Nitrogen has 5 valence electrons.

So I would expect that when bonding with two hydrogens, two electrons would go into those bonds, and three would remain in place on the nitrogen.

Yet, all the diagrams I see for it look like this

nh2 diagram

Why are there 4 dots and not 3?


As the compound is negatively charged, there is an extra electron present in the compound. Since the extra electron is held on nitrogen, there is 4 electrons on nitrogen instead of just 3. The extra electron will not be held on either hydrogens as it would be too unfavourable.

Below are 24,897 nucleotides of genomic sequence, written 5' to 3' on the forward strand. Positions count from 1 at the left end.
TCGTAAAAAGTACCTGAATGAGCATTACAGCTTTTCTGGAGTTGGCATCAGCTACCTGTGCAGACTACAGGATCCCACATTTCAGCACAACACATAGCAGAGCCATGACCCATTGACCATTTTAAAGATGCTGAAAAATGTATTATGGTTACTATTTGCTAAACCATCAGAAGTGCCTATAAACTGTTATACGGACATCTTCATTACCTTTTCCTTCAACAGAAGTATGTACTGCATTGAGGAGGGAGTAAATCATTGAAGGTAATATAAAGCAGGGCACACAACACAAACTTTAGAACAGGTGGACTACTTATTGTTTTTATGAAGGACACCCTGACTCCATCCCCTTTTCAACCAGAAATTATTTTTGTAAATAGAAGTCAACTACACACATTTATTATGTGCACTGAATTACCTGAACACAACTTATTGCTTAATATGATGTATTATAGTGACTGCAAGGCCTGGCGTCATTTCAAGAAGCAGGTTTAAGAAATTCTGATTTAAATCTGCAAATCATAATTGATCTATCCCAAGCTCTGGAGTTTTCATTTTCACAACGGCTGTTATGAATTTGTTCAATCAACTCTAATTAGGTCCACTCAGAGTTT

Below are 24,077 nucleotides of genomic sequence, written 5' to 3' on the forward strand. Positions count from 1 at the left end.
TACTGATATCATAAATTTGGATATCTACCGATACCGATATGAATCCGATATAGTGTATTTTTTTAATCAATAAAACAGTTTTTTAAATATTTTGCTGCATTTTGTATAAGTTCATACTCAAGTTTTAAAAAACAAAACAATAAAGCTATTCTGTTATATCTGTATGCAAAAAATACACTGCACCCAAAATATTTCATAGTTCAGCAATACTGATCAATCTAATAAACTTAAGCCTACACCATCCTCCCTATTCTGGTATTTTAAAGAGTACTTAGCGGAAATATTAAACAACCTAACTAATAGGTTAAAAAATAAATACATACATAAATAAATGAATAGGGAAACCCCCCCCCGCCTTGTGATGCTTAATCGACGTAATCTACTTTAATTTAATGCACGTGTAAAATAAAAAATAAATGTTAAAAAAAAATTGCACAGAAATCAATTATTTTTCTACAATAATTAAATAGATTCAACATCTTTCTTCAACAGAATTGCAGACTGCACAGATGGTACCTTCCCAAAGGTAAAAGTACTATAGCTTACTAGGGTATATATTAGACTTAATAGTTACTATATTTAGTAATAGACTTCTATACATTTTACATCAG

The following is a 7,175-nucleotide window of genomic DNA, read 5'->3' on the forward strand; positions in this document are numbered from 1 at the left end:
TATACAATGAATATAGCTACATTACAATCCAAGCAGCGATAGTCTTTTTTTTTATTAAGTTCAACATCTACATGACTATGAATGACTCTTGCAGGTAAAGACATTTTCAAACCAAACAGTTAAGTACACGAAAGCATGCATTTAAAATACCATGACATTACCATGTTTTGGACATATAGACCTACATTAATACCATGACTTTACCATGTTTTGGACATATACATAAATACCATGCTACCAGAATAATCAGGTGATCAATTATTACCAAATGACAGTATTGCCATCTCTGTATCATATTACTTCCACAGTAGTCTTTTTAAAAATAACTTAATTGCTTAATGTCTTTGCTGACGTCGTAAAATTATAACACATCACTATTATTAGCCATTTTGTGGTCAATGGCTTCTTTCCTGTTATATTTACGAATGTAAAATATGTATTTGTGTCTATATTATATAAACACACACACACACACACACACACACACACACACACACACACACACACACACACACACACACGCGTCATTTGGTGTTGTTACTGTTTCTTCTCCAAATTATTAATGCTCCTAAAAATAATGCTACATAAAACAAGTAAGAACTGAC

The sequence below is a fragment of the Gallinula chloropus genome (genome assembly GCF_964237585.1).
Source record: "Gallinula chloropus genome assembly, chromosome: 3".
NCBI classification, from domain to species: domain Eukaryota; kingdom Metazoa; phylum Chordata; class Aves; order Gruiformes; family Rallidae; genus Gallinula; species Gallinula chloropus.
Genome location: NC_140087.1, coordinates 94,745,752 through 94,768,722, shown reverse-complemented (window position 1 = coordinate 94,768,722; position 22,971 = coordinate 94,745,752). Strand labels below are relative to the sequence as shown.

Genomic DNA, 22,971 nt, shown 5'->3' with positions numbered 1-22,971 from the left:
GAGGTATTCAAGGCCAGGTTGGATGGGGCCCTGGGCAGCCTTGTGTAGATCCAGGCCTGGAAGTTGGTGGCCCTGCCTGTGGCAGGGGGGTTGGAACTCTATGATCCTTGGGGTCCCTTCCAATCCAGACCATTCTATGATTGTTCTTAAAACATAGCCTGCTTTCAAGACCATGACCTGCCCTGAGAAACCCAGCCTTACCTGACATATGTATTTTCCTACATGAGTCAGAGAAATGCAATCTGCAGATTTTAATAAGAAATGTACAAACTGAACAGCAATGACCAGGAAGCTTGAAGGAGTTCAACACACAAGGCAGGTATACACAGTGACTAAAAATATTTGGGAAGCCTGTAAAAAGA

• $\begingroup$ Why would it be negatively charged? And how do you know this in advance? $\endgroup$ Jul 12 at 4:13
  • 1
    $\begingroup$ It is because in the compound you have drawn in the question, the compound is negatively charged. $\endgroup$ Jul 12 at 4:17
  • $\begingroup$ I got that from the site linked $\endgroup$ Jul 12 at 6:39
  • $\begingroup$ You have to start with a least some information. You either know it's an anion from whatever consideration you had before, say it's part of a compound like sodium amide and you have to draw the structure. Or you'll be given structure with the four dots and you'll have to figure out that it requires a negative charge to balance things. If none is given it would be like having ClO2 as Chlorine dioxide versus ClO2(-), the anion of the chlorous acid. $\endgroup$ Jul 12 at 7:47

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